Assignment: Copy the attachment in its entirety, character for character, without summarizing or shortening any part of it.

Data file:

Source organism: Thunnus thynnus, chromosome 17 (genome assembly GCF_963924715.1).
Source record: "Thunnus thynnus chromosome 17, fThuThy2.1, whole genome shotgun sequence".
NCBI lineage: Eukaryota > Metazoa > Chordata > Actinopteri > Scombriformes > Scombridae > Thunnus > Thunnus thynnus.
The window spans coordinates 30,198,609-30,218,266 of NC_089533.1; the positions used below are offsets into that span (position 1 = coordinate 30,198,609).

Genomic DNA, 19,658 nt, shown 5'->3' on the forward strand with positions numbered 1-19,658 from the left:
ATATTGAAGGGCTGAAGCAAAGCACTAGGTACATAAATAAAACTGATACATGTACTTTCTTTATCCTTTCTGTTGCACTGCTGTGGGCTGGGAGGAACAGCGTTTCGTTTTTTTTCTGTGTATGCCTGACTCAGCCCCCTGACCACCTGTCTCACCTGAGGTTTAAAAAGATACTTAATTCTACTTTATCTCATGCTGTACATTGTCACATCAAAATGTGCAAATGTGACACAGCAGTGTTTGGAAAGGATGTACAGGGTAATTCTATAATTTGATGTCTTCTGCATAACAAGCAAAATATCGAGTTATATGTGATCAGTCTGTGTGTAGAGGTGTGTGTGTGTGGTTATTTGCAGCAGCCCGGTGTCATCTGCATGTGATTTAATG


Source organism: Thunnus thynnus, chromosome 17 (genome assembly GCF_963924715.1).
Source record: "Thunnus thynnus chromosome 17, fThuThy2.1, whole genome shotgun sequence".
NCBI lineage: Eukaryota > Metazoa > Chordata > Actinopteri > Scombriformes > Scombridae > Thunnus > Thunnus thynnus.
The window spans coordinates 30,198,609-30,218,266 of NC_089533.1; the positions used below are offsets into that span (position 1 = coordinate 30,198,609).

Genomic DNA, 19,658 nt, shown 5'->3' on the forward strand with positions numbered 1-19,658 from the left:
ATATTGAAGGGCTGAAGCAAAGCACTAGGTACATAAATAAAACTGATACATGTACTTTCTTTATCCTTTCTGTTGCACTGCTGTGGGCTGGGAGGAACAGCGTTTCGTTTTTTTTCTGTGTATGCCTGACTCAGCCCCCTGACCACCTGTCTCACCTGAGGTTTAAAAAGATACTTAATTCTACTTTATCTCATGCTGTACATTGTCACATCAAAATGTGCAAATGTGACACAGCAGTGTTTGGAAAGGATGTACAGGGTAATTCTATAATTTGATGTCTTCTGCATAACAAGCAAAATATCGAGTTATATGTGATCAGTCTGTGTGTAGAGGTGTGTGTGTGTGGTTATTTGCAGCAGCCCGGTGTCATCTGCATGTGATTTAATG